Everyone I speak to about K-12 sales and marketing this shares my opinion — lead conversion is the Holy Grail. Before I make some suggestions, I to provide some context for the tips and advice that follows.
The first is what I’m defining as “lead conversion” since this phrase can mean different things to different people in sales and marketing. Most of the suggestions that follow are about moving a lead through the sales process so it results in a purchase. Lead conversion is a big topic, and there is a lot of attention these days around landing page optimization that causes a respondent to become a lead. How to optimize your landing pages to achieve better conversions to the next step in your marketing or sales process is a whole topic unto itself. This article is about the bigger picture of what really matters most, which is how to hone your processes so you can drive revenue.
I’m also making an assumption that your organization recognizes the importance of investing to promote its products and services through a variety of methods to generate leads. There is a lot of great advice available to help you capture more leads. The SellingToSchools web site is packed with tips and advice. But just having more leads isn’t necessarily a good thing. What you want to do is to invest in generating higher quality leads and then convert more of them into sales.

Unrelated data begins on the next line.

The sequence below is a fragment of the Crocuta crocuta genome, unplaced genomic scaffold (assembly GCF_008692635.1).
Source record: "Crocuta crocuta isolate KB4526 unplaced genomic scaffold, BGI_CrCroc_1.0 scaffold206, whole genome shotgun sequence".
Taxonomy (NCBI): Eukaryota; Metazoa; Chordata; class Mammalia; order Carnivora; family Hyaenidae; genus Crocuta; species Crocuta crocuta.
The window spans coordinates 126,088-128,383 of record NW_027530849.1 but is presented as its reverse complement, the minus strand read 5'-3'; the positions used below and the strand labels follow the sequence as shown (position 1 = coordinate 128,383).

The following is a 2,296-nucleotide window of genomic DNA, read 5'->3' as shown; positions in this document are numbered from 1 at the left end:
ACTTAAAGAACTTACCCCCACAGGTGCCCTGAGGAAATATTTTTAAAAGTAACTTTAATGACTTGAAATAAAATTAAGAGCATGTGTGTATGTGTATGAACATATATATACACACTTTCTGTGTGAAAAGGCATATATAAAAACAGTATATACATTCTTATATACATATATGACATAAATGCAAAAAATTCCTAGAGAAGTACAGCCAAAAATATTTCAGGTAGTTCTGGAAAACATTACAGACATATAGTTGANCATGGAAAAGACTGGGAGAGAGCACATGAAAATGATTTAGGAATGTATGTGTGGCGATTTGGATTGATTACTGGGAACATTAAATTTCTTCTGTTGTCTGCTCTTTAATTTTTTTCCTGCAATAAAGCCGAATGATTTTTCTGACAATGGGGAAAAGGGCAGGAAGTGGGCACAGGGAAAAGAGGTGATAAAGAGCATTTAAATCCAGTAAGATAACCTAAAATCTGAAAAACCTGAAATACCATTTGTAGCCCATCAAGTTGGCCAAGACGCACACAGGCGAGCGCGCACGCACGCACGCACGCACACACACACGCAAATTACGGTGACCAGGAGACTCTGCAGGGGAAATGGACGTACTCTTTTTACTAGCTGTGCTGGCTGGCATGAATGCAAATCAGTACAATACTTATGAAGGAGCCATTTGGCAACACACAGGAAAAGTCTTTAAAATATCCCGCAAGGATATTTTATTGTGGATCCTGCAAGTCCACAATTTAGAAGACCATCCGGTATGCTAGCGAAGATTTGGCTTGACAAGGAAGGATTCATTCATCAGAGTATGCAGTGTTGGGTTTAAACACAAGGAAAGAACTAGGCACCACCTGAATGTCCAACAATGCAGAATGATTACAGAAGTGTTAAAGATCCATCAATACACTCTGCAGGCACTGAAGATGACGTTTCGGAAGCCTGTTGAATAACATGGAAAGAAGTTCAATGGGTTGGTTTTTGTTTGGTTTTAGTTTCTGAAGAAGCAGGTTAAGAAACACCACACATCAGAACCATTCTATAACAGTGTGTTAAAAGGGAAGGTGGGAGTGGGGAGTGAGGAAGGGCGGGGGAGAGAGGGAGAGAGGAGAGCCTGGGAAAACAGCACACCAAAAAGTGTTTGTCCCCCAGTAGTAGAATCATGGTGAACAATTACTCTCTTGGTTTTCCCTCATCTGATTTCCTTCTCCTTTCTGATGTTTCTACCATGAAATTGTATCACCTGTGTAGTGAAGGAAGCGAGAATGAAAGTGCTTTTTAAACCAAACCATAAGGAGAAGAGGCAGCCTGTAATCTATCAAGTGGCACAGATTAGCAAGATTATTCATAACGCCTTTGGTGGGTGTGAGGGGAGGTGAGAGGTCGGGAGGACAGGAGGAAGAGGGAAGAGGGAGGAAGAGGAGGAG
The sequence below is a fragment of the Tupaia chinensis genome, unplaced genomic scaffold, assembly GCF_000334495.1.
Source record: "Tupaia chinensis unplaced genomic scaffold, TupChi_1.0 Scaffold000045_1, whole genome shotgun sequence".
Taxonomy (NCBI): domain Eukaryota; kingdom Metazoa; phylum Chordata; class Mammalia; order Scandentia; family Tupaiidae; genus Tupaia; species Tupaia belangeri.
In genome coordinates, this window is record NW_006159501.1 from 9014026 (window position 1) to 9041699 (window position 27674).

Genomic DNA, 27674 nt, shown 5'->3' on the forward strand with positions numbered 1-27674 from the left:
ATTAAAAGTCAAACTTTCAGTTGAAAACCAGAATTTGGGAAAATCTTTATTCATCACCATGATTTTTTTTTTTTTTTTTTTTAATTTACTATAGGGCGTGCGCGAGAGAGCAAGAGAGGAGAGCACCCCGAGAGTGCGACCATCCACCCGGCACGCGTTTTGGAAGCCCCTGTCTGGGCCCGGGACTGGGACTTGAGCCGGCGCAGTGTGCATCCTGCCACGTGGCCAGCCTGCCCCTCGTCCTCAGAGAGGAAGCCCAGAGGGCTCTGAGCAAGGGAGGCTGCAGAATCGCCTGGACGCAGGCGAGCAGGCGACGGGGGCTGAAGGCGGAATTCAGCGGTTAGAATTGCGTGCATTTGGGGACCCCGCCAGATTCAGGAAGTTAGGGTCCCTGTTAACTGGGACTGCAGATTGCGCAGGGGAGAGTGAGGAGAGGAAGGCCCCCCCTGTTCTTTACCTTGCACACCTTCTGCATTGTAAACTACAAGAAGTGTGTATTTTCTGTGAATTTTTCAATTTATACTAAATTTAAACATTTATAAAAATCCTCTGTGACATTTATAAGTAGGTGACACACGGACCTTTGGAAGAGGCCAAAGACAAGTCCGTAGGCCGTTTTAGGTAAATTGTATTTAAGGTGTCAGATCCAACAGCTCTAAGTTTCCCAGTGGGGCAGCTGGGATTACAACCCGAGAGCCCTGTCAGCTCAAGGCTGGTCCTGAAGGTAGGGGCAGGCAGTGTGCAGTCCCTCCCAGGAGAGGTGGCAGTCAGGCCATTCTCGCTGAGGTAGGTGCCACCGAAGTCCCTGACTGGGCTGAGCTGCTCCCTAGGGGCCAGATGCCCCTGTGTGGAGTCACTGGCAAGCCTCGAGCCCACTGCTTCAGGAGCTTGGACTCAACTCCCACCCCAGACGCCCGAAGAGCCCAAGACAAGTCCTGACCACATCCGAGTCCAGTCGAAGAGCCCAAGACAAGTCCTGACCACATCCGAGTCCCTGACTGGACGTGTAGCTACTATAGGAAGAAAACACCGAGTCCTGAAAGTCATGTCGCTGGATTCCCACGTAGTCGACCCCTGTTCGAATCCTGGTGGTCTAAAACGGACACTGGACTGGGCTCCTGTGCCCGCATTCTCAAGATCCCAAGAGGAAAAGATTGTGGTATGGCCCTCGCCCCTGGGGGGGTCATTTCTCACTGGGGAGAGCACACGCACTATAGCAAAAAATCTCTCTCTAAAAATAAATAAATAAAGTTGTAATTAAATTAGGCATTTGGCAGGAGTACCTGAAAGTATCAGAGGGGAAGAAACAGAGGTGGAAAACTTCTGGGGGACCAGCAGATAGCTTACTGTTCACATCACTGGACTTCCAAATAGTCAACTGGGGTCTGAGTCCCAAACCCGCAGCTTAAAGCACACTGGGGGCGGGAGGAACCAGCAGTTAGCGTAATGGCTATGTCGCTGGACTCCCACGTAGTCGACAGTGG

I also want to be sure you understand that those of you who are selling a high-ticket product best apply most of my suggestions. My expertise is selling and marketing high-end solutions to schools — especially technology products and services. If you sell low-priced products to teachers, the kind your would buy with a credit card through a catalog, I trust you can still find a nugget or two as well.
Finally, you are an exceptionally smart, motivated professional or you wouldn’t be attending webinars or reading this article. I’ll bet you already know and use some of the techniques that follow. But early in the calendar year is the time of when many of us make resolutions to do a better job of applying what we already know — so here we go. I encourage you to pick one or two things to try out and then monitor your results — focus is the key thing along with the mantra of constant, incremental improvement.
Let’s face it, when your conversion rates fall and hitting your sales goal is unlikely, the most common reaction is to start discounting. But we all know that cutting price is a slippery slope. So I’m going to offer some tips for you to focus your attention on improving your lead conversion success without cutting your prices and margins.